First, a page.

Also a big thing is deciding level of competitiveness you want your kid to play in. Do you want them to love the game and enjoy it or you want them to only try to win.

  • ghostofuga1ghostofuga1 Posts: 3,648 mod

    Let them do what they want to do and don't let them fall under peer pressure. If he wants to play piano or take ballet, support him in whatever it is. This is what a parent does. A parent should not dictate what their child should "want" to do..

    BTW- I started playing organized football at the age of 6 because it was what I wanted to do. Played every year through my Senior year of HS. Not one time did my parents push me into playing the sport...

  • tfk_fanboytfk_fanboy Posts: 1,686 ✭✭✭✭✭ Graduate

    wrestle and bjj here, no football

    I wrestled in college. Don't care if my son does or not but we wrestle now and do bjj together. it is great bonding and it is something can do until I'm in my 60s or so. and a lot fo life lessons and discipline and work ethic to be learned from it too

  • ghostofuga1ghostofuga1 Posts: 3,648 mod

    You and me (and few others here) are old farts.....lol!😎

  • MWorkman17MWorkman17 Posts: 10 ✭ Freshman

    Honestly, if my kids take after me and my wife, they will be too small to play tackle football. I grew up playing baseball and basketball, and my 3 year old son currently plays soccer and t-ball. Like the great Clint Eastwood once said, a man has got to know his limitations.

  • NOVADAWGNOVADAWG Posts: 254 ✭✭✭ Junior

    I swam in hs school played tennis and played golf in hs and college so it’s not that bad of a path to take but if I was getting tackled by roquan in hs I might have **** my pants on the field

  • texdawgtexdawg Posts: 2,679 ✭✭✭✭✭ Graduate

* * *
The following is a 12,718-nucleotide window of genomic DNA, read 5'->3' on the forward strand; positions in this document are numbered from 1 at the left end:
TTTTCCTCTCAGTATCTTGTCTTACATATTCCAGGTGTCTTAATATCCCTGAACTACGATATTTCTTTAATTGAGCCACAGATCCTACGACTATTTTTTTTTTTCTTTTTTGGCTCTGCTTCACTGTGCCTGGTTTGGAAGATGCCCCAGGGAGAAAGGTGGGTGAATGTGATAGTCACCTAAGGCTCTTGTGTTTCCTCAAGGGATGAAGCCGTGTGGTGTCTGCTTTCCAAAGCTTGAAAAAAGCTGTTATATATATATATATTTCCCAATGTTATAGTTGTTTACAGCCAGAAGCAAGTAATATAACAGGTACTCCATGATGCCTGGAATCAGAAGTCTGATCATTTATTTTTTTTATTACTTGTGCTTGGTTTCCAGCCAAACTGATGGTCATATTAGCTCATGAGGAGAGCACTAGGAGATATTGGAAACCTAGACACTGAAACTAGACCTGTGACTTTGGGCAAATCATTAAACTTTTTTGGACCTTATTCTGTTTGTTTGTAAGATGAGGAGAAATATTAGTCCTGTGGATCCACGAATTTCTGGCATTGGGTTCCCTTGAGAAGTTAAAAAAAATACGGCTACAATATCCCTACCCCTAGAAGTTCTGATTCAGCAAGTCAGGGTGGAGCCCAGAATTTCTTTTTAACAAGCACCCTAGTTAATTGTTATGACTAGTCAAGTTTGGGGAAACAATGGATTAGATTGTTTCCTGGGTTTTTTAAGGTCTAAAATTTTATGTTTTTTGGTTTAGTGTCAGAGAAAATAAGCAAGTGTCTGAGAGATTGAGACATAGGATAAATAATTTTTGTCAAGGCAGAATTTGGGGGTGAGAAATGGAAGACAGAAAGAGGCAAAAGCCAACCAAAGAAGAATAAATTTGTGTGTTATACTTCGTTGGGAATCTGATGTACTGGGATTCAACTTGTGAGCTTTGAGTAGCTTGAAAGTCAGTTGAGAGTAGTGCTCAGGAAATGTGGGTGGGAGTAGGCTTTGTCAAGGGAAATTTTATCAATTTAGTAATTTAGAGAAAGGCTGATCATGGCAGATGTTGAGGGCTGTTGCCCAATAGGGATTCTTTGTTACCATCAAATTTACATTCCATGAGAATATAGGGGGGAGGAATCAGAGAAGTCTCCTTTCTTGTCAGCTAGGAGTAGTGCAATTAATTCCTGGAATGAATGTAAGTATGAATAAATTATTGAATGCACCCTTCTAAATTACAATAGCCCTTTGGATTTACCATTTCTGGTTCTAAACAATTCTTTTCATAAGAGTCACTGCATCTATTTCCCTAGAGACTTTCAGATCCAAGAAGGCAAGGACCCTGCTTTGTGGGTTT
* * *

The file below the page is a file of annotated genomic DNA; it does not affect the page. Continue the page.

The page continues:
@NOVADAWG football is not for everyone. And that is ok.

    As a dad you will know if your son is drawn to football or not.

    Like @dbrown7494 mentioned - I also believe in flag football until middle school. Not everyone believes this - it's just my opinion.

    Football is much safer - that is true. Tackling techniques are improving and equipment is certainly improving. But the biggest improvement is that quality coaches are taking better care of kids because they want to help save the sport they love so much.

    Research will show the concussion and other injuries involved in other sports. It's fairly high in many sports.

    But make no mistake about it. High school football is a violent sport.

    I played in 96 games between high school and college and I coached in about 340 high school games - it may be safer - but it's violent.

    If you and your wife decide to allow your son to play football - I hope he enjoys it and has success.

    Regardless if he chooses football, baseball, soccer, band, piano, art, drama or whatever - make every game, recital or whatever. And just love and support him. Enjoy what he enjoys - because if you think it's going by quickly now - just wait. It's about to really speed up.

  • NOVADAWGNOVADAWG Posts: 254 ✭✭✭ Junior

    @texdawg I took out to the golf course and just really enjoyed having out there with me. I know football isn’t for everyone and I will certainly allow him to choose if he plays or not. If and when he’s ready to play the family will he behind him.

    Im thinking about enrolling him at the elementary school at IMG to get an earlier start. Jk

  • texdawgtexdawg Posts: 2,679 ✭✭✭✭✭ Graduate

    I was an avid golfer growing up. Loved playing with my dad.

    Pretty sure Tiger and Jordan Speith did ok.

  • texdawgtexdawg Posts: 2,679 ✭✭✭✭✭ Graduate

    I will add. Your son certainly doesn't need to play football if you or him doesn't feel comfortable doing so.

    But you need to spend time watching the game with him. Boys need to understand the game.

    I have a nephew - love the boy to death - but he doesn't understand football at all - and it's just weird.

  • NOVADAWGNOVADAWG Posts: 254 ✭✭✭ Junior

    yeah I wanted to go pro in golf but didn’t have the money or financial backers to try the mini tours after college. Insert cheesy NCAA athletes going pro in other areas commercial

  • UGA4LifeUGA4Life Posts: 235 ✭✭✭ Junior

    My son played pee-wee but didn’t like it. So he started wrestling in middle school and loves it. I mean, watching videos of wrestling when he not wrestling loves it.

    He is now going into his sophomore year of high school. 6’1” 180 lbs. and has been working with a personal trainer for the last 2 months to get ready for this season.